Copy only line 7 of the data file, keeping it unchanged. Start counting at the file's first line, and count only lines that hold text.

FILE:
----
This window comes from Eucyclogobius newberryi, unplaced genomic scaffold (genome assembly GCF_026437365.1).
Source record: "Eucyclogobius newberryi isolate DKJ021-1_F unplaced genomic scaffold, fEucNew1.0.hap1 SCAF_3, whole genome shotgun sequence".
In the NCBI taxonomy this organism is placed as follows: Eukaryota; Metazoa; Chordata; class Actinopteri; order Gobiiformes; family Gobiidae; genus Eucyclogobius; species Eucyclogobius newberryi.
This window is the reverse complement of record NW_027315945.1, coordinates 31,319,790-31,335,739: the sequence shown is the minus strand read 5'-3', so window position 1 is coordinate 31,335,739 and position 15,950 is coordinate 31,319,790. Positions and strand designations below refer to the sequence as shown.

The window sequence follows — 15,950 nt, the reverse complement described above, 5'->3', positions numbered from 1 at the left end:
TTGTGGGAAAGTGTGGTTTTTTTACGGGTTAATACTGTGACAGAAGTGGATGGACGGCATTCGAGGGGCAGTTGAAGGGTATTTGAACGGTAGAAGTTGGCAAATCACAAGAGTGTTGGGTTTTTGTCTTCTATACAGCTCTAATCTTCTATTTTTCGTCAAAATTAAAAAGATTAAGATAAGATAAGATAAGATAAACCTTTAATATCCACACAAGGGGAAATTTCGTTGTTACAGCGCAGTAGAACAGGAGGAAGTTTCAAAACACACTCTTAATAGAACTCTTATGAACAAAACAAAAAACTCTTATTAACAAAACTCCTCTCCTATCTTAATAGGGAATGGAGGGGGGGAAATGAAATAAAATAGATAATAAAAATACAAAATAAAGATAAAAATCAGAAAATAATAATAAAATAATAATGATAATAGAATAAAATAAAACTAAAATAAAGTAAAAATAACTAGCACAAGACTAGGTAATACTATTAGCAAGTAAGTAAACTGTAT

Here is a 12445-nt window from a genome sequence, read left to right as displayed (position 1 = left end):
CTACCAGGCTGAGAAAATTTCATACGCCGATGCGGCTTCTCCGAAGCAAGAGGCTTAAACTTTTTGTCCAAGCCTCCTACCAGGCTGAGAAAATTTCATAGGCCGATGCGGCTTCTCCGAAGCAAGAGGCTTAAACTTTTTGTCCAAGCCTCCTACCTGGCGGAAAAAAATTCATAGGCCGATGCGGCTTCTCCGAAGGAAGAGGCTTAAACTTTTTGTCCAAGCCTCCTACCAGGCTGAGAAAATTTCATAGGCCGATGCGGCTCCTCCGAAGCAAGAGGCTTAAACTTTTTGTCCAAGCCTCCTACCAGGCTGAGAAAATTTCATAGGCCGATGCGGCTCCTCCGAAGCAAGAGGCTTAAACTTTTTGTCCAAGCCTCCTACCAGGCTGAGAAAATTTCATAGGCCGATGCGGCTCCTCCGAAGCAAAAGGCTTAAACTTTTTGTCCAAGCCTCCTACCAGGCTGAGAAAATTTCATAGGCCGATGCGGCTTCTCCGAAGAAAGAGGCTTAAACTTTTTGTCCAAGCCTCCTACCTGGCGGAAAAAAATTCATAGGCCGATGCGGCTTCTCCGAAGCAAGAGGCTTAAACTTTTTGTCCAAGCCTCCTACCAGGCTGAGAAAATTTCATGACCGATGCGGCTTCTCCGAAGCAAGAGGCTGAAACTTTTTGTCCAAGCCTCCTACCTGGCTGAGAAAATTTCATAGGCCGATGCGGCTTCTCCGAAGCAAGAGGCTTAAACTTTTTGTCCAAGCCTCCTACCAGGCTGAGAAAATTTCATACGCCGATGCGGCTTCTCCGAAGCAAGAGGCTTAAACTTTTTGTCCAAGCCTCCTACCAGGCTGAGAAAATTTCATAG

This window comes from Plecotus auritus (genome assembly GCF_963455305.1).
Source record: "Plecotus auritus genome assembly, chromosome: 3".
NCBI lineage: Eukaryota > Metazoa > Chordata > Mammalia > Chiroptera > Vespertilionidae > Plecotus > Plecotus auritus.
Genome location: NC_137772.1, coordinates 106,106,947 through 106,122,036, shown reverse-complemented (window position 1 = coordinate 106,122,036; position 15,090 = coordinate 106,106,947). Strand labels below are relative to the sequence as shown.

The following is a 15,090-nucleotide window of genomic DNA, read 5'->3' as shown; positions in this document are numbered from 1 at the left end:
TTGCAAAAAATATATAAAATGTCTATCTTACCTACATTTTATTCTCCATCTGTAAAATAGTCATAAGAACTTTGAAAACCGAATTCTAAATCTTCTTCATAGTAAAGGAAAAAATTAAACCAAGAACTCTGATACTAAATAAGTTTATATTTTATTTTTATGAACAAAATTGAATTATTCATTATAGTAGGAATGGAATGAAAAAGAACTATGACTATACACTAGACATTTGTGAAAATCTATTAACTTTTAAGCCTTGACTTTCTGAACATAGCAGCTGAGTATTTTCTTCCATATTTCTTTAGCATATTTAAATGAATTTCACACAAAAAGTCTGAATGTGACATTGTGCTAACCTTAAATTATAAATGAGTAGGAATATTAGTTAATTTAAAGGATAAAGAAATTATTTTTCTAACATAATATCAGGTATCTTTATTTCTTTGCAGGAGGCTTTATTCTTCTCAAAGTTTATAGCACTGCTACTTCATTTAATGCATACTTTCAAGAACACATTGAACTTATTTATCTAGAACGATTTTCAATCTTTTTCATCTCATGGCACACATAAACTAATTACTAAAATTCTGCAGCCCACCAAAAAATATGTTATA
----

Here is a 12445-nt window from a genome sequence, read left to right as displayed (position 1 = left end):